It remains to be seen how drugmakers might react to mounting political scrutiny.
Both Grassley and Cummings have the power to subpoena witnesses — such as drug company executives — to appear before Congress, though Grassley told reporters afterward that he was not yet prepared to invoke that option.
Grassley said several drug companies had declined to testify publicly, offering a variety of excuses. One company, for instance, argued their testimony would “create a language-barrier problem.” Unmoved, Grassley remarked that he “thought we all spoke English.”
Wyden expressed his frustration with drug companies by comparing them to a more traditional villain, the tobacco companies.
“Even the Big Tobacco CEOs were willing to come to Congress and testify, and they made a product that kills people,” he said. “They all lied to me, but at least they showed up. The drugmakers won’t even do that much.”
While lawmakers noted that both hearings were only the first of many, an early consensus emerged that something must be done about drug rebates, which provide discounts to middlemen in the supply chain but often push patients toward pricier brand-name drugs.
Senators also targeted drug discount coupons, which lower the price for patients at the cash register but don’t address the larger struggle between manufacturers and insurance companies.
“We know who’s winning. It’s the people who print the coupons,” said Peter Bach, director of the Center for Health Policy and Outcomes at the Memorial Sloan Kettering Cancer Center. “Patients are entirely caught in the middle.”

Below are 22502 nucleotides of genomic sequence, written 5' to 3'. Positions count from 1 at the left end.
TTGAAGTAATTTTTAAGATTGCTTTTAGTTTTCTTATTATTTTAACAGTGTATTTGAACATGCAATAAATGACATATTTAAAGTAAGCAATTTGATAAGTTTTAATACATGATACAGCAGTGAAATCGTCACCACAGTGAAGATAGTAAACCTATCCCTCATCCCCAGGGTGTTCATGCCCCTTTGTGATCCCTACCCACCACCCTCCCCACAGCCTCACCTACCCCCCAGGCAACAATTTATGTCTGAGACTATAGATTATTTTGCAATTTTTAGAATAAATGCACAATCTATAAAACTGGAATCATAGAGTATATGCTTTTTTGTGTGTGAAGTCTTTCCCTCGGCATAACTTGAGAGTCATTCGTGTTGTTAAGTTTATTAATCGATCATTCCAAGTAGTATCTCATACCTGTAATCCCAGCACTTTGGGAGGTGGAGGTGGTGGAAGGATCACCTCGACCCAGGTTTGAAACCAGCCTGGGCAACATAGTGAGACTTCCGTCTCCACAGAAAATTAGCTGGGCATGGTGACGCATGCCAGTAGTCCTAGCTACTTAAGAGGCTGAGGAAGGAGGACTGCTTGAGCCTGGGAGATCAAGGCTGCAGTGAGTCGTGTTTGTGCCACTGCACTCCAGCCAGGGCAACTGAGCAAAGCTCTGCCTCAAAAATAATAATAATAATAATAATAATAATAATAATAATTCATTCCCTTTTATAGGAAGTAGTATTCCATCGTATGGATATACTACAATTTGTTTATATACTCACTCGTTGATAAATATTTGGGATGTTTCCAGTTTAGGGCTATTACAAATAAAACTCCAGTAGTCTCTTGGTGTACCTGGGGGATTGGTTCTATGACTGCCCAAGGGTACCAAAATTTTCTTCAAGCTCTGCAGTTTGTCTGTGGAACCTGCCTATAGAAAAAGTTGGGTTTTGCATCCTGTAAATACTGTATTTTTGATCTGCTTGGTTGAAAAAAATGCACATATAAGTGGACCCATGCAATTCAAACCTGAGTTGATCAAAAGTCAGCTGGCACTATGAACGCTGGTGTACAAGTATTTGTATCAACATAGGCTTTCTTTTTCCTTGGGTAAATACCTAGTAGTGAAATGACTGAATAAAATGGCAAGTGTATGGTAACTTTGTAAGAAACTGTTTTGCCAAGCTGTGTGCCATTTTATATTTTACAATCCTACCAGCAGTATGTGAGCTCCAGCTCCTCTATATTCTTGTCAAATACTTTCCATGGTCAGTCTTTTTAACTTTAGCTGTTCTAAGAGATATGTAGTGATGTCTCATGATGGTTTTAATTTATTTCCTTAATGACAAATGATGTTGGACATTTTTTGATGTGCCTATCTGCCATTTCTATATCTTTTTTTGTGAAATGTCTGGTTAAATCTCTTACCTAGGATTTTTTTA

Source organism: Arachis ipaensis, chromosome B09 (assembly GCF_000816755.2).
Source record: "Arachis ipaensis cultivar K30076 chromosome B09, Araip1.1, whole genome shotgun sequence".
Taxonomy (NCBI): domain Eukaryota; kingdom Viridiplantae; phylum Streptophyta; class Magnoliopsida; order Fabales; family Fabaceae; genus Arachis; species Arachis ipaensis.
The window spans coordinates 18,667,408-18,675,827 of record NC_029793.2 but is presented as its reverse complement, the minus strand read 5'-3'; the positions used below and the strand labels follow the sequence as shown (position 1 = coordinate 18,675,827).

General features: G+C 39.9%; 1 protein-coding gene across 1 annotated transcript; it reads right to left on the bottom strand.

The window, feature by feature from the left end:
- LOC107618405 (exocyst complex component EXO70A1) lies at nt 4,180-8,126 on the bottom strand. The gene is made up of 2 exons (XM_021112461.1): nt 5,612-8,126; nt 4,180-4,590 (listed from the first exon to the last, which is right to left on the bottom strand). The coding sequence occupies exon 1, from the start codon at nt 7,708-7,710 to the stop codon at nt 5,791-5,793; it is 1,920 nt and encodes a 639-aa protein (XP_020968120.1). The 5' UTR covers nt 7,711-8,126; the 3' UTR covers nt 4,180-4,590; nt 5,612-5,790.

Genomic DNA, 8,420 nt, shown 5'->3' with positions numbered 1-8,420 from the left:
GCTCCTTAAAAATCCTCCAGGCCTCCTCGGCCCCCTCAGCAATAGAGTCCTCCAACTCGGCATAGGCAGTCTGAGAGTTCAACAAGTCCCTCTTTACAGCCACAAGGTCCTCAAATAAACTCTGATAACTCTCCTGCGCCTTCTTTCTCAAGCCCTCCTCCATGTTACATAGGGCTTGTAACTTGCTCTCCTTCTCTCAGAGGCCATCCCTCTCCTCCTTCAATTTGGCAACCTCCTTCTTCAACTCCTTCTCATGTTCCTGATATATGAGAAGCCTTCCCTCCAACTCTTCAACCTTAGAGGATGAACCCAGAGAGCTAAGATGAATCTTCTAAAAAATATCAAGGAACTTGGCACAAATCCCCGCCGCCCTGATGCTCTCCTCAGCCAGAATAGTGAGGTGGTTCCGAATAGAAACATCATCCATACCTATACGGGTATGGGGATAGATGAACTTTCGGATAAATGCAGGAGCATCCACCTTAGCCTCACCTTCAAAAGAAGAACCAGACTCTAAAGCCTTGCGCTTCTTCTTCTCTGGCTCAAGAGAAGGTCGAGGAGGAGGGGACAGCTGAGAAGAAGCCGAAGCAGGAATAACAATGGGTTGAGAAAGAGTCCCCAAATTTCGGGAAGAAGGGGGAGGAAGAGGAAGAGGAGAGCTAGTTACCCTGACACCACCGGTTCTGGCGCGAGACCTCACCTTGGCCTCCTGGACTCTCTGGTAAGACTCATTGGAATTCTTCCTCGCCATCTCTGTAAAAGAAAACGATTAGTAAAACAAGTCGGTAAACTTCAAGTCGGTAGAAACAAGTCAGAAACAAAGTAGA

The long political reach of the drug industry was on display Tuesday, though, suggesting it could be an uphill battle to hold pharmaceutical companies accountable. Drugmakers’ political action committees give millions of dollars to the campaigns of hundreds of members of Congress.
The Project on Government Oversight, a nonpartisan watchdog group, noted even some of the experts who testified Tuesday have benefited from drugmaker cash. The Pharmaceutical Research and Manufacturers of America, which lobbies on behalf of drugmakers, has given millions to the advocacy arm of the American Action Forum — a conservative-leaning organization whose president, Douglas Holtz-Eakin, testified before senators.
Bach has also received money from pharmaceutical companies directly, the watchdog group said. Bach said he was paid for giving speeches.
Another potential obstacle: House Republicans on Tuesday showed little interest in cooperating with the investigation, with some arguing that there were bigger fish to fry in the nation’s health care system.
Rep. Jim Jordan of Ohio, the House committee’s top Republican, opened by enumerating several failings of the Affordable Care Act, noting Democrats are “eager to blame the private sector.”
“The problem is not that the free market has failed us,” Jordan said. “It’s that government interventions in the market have distorted incentives, creating barriers to competition and left things in a mess.”